This is an attempt to outline where the various churches are at on this subject, having started with a biblical overview.
The Torah allows divorce and remarriage. However God’s view of the matter seems clear: ‘I hate divorce’ (Mal 2:16 RSV) – and the prophets frequently challenge the men who’ve traded in the bride of their youth for a younger model
The NIV translation of Malachi 2 is worth reading in full:
13 Another thing you do: You flood the Lord’s altar with tears. You weep and wail because he no longer looks with favor on your offerings or accepts them with pleasure from your hands. 14 You ask, “Why?” It is because the Lord is the witness between you and the wife of your youth. You have been unfaithful to her, though she is your partner, the wife of your marriage covenant.
It’s in this context that we need to start any discussion of divorce.
The early record of Jesus’ words on divorce are in 1 Cor 7:
10 To the married I give this command (not I, but the Lord): A wife must not separate from her husband. 11 But if she does, she must remain unmarried or else be reconciled to her husband. And a husband must not divorce his wife.
This was almost certainly written significantly earlier than the gospels, and is a quite unusual passage. It is one of very few times that Paul offers a direct command that is applicable to Christians, and it is even more unusual that Paul ascribes the command to Jesus. And note that it is a COMMAND. That we struggle to take the topic seriously is partly because we don’t hear this: it’s what Jesus explicitly tells us to do
What is significant about this is that it is written to gentiles living in a culture of easy divorce. A bit like ours… It’s also worth noting is that Paul doesn’t offer any loopholes. When writing to Christian disciples, he tells them not to do divorce. There’s no suggestion of adultery being an option; if it was an option then if Paul was being honest with those Christians, he should have mentioned it; this was before there was any other basis for knowing what the church taught except what the person who evangelised you said. So Paul was being unfaithful to his task of teaching them properly if he left the adultery reason out. This is significant when we come to interpret the passages in the gospel.
Showing the gospel teaching in full:
Mark – the earliest gospel; chapter 10:
5 “It was because your hearts were hard that Moses wrote you this law,” Jesus replied. 6 “But at the beginning of creation God ‘made them male and female.’ 7 ‘For this reason a man will leave his father and mother and be united to his wife, 8 and the two will become one flesh.’ So they are no longer two, but one flesh. 9 Therefore what God has joined together, let no one separate.”
10 When they were in the house again, the disciples asked Jesus about this. 11 He answered, “Anyone who divorces his wife and marries another woman commits adultery against her. 12 And if she divorces her husband and marries another man, she commits adultery.”
Luke – the gospel for the Gentiles cpt 16:
Matthew, the gospel for the Jews, offers two bites at the topic cpt 5:
31 “It has been said, ‘Anyone who divorces his wife must give her a certificate of divorce.’ 32 But I tell you that anyone who divorces his wife, except for sexual immorality, makes her the victim of adultery, and anyone who marries a divorced woman commits adultery.
4 “Haven’t you read,” he replied, “that at the beginning the Creator ‘made them male and female,’ 5 and said, ‘For this reason a man will leave his father and mother and be united to his wife, and the two will become one flesh’? 6 So they are no longer two, but one flesh. Therefore what God has joined together, let no one separate.”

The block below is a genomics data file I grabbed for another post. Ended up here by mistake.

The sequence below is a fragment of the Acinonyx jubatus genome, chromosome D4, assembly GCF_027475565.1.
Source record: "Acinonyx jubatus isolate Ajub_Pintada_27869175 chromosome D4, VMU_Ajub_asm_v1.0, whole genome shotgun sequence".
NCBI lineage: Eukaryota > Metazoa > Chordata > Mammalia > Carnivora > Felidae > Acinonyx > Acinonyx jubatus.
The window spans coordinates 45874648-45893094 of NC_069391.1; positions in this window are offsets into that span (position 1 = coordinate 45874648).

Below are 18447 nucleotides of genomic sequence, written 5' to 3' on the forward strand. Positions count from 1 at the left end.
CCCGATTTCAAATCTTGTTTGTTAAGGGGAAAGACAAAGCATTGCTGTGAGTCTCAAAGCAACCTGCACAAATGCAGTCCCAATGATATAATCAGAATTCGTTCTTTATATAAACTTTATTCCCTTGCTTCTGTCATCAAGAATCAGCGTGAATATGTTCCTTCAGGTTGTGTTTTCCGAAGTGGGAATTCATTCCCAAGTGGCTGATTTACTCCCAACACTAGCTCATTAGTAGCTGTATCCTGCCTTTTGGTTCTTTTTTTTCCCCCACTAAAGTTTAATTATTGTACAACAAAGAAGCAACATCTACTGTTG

8 Jesus replied, “Moses permitted you to divorce your wives because your hearts were hard. But it was not this way from the beginning. 9 I tell you that anyone who divorces his wife, except for sexual immorality, and marries another woman commits adultery.”
11 Jesus replied, “Not everyone can accept this word, but only those to whom it has been given. 12 For there are eunuchs who were born that way, and there are eunuchs who have been made eunuchs by others—and there are those who choose to live like eunuchs for the sake of the kingdom of heaven. The one who can accept this should accept it.”
It is very interesting to note the differences between Mark and this passage. They would appear to be the same story – but Matthew has added some ‘bells and whistles’.
1) The ‘adultery’ exception. Much ink is spilled on this. There are two ways to interpret this. One is what is being followed by the NIV – it refers to adultery, so that the innocent party can legitimately remarry if the other party commits adultery. The alternative is to note that this is a passage is only included in the gospel primarily addressed to Jews. This may be significant because the Greek word used for ‘adultery’ is one that covers a wider range of sexual offences – but may be specifically relevant to this passage in Deuteronomy 22:
13 If a man takes a wife and, after sleeping with her, dislikes her 14 and slanders her and gives her a bad name, saying, “I married this woman, but when I approached her, I did not find proof of her virginity,” 15 then the young woman’s father and mother shall bring to the town elders at the gate proof that she was a virgin. 16 Her father will say to the elders, “I gave my daughter in marriage to this man, but he dislikes her. 17 Now he has slandered her and said, ‘I did not find your daughter to be a virgin.’ But here is the proof of my daughter’s virginity.” Then her parents shall display the cloth before the elders of the town, 18 and the elders shall take the man and punish him. 19 They shall fine him a hundred shekels of silver and give them to the young woman’s father, because this man has given an Israelite virgin a bad name. She shall continue to be his wife; he must not divorce her as long as he lives.
20 If, however, the charge is true and no proof of the young woman’s virginity can be found, 21 she shall be brought to the door of her father’s house and there the men of her town shall stone her to death. She has done an outrageous thing in Israel by being promiscuous while still in her father’s house. You must purge the evil from among you.”